Five years since the onset of the financial crisis, the public continues to ask if anything has changed at large financial institutions to strengthen business standards and practices.
Certainly, the financial system is safer and more resilient. Financial institutions hold significantly more capital and they have materially reduced their holdings of illiquid assets and their gross leverage. Important regulatory reforms are being implemented with respect to capital, liquidity, recovery and resolution, and other areas.
But amid these changes, many in the public worry about whether financial institutions have reviewed and made improvements in how they conduct themselves, communicate, and manage their responsibilities to their clients and fulfill their obligations to the health of the financial system.
In May 2010, Goldman Sachs’ Chairman and Chief Executive Officer, Lloyd Blankfein, announced the creation of the Business Standards Committee (BSC) to conduct an extensive review of our business standards and practices. The mandate of the BSC was to ensure that the firm’s business standards and practices are of the highest quality and that they contribute to overall financial stability and economic opportunity.
The BSC identified six important areas for detailed examination. The working group examined Client Relationships and Responsibilities; Conflicts of Interest; Structured Products; Transparency and Disclosure; Committee Governance; and Training and Professional Development.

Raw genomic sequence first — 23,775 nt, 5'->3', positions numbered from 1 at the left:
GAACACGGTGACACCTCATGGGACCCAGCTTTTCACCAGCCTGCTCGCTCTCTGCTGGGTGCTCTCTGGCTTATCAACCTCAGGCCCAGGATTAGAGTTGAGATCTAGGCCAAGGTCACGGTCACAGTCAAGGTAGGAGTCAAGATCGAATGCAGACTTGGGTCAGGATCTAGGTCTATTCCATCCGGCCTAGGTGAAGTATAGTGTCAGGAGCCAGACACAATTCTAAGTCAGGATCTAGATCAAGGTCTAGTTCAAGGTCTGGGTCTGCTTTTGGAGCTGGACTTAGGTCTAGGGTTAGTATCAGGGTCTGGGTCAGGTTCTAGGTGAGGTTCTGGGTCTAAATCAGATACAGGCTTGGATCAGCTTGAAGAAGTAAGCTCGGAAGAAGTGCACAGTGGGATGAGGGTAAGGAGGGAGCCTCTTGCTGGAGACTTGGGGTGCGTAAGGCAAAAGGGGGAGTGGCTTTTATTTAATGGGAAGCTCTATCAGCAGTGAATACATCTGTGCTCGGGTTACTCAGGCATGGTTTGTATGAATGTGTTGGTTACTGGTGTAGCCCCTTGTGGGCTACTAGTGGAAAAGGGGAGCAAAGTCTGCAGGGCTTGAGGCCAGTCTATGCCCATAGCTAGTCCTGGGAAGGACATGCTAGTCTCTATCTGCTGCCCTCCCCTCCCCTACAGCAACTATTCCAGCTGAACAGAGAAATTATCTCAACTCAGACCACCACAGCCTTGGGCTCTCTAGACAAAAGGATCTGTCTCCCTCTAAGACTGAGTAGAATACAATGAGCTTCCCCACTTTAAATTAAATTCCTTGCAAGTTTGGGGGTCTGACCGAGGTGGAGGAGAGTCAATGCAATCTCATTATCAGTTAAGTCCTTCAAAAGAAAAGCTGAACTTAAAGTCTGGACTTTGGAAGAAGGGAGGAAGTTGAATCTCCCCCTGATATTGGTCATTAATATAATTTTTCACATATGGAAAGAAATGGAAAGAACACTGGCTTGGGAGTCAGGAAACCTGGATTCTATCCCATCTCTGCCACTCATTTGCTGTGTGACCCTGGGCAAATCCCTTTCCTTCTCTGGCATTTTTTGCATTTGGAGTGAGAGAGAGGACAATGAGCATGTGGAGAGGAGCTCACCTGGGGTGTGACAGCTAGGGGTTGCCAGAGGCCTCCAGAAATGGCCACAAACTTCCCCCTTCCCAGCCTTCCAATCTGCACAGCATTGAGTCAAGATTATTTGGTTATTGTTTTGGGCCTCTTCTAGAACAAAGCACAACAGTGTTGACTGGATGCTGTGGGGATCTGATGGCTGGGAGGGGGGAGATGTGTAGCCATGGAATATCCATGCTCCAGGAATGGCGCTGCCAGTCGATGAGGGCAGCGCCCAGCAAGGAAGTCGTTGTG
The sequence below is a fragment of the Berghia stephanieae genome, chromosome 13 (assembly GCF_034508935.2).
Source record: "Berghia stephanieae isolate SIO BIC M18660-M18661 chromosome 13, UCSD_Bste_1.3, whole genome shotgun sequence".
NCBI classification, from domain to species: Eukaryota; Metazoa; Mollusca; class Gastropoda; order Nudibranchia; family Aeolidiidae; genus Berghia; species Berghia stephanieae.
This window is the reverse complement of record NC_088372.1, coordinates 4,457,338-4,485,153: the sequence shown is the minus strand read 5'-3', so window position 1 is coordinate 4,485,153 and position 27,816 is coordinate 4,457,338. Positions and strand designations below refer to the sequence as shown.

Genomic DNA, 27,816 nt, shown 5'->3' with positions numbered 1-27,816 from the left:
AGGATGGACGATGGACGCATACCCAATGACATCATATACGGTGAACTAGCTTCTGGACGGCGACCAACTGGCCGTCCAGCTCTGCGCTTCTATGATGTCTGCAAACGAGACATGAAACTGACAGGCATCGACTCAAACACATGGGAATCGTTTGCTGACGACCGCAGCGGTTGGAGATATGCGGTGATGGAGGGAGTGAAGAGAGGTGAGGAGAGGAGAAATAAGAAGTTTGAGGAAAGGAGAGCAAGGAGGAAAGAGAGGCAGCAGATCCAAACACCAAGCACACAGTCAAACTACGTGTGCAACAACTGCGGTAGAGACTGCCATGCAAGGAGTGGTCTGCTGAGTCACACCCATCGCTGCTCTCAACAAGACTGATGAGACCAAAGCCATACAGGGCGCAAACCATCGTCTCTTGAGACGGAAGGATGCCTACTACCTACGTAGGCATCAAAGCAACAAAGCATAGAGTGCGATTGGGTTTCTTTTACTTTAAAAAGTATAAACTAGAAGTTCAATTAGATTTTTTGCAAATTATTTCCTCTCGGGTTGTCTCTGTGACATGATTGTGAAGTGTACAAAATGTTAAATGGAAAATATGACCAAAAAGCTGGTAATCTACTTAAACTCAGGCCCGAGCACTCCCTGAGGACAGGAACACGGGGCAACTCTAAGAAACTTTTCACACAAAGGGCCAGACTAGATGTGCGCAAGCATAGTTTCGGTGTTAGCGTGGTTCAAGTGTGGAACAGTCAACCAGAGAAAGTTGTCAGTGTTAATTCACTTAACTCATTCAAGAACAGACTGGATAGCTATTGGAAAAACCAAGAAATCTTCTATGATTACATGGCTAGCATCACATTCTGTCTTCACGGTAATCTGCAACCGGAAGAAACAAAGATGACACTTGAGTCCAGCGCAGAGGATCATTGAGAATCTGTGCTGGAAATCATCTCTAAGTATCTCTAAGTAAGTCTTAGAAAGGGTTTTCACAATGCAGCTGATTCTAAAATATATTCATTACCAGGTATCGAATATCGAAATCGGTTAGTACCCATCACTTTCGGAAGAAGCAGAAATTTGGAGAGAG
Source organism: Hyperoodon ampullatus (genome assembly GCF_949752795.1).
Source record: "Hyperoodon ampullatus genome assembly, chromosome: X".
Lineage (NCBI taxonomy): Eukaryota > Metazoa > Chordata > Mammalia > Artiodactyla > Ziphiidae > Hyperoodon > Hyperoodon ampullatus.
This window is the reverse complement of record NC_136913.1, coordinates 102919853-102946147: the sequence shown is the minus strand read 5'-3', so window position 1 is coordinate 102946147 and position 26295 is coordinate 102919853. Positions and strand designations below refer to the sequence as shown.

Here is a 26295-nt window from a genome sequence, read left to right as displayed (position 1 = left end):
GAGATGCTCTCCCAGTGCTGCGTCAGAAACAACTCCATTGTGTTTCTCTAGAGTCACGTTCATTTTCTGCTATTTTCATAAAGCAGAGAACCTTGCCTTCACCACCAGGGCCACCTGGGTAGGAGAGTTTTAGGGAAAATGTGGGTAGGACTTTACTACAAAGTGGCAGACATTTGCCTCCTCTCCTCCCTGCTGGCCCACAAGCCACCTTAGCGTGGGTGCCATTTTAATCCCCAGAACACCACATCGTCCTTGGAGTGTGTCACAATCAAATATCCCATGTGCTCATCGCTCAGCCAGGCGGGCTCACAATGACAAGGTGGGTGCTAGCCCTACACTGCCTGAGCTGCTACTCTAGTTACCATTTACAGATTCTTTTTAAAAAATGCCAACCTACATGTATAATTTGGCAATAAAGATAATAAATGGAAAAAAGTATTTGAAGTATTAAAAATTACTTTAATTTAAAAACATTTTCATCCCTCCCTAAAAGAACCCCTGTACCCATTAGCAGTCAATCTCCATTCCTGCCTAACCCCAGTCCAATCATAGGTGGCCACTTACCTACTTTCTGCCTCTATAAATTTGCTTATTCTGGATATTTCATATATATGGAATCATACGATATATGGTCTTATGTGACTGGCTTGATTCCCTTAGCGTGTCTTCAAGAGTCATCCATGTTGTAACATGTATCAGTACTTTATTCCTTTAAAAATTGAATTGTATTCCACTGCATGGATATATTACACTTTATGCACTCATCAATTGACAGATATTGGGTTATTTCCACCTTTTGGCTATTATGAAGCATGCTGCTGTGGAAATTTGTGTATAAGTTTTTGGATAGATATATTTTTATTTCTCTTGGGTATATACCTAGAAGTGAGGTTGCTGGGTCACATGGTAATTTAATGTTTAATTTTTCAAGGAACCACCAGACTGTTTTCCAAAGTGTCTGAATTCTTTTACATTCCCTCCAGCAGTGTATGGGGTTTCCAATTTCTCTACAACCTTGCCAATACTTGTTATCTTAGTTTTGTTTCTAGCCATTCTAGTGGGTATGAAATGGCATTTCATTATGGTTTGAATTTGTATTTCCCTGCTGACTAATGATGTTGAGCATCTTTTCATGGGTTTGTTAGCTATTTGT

In January 2011, we published the Report of the Business Standards Committee (PDF), which was the culmination of an extensive eight-month review encompassing every major business, region, and activity of the firm. Within the six identified areas, the firm made 39 recommendations for change.
All of the recommendations made by the Business Standards Committee were implemented by February 2013. In May, we published the Business Standards Committee Impact Report (PDF), which detailed the changes the firm had made over the previous two years.
We identified three unifying themes across the 39 BSC recommendations which capture the areas of greatest change and impact on the firm.
The first theme is our clients, and the higher standard of care we apply in serving them.
The second theme is reputational sensitivity and awareness, and its importance in everything we do.
The third theme is individual and collective accountability of our people.
E. Gerald Corrigan and J. Michael Evans, the co-chairs of the Business Standards Committee, discuss how The Chairman’s Forum underscores the importance of accountability across the firm as part of serving clients well and protecting the firm’s reputation.
For all our employees, the experience of initiating, approving, and executing a transaction for a client at Goldman Sachs is now fundamentally different. This difference reflects significant changes to processes, business standards, documentation, and transaction approvals, all of which impact our approach to decision-making.
The work underlying the BSC is part of a much larger, ongoing commitment by the firm to be more self-aware, more open to change, to learn the right lessons from recent experiences, and to apply what we’ve learned. Going forward, we know we will inevitably make some mistakes. Yet in the same way that we have implemented changes identified through the BSC, we are committed to learn from our experiences and respond in a way that meets the high expectations of our clients, shareholders, other stakeholders, regulators, and the broader public we serve.
Learn more about our efforts and the changes we have made.
This article is written by Goldman Sachs and not by the Quartz editorial staff.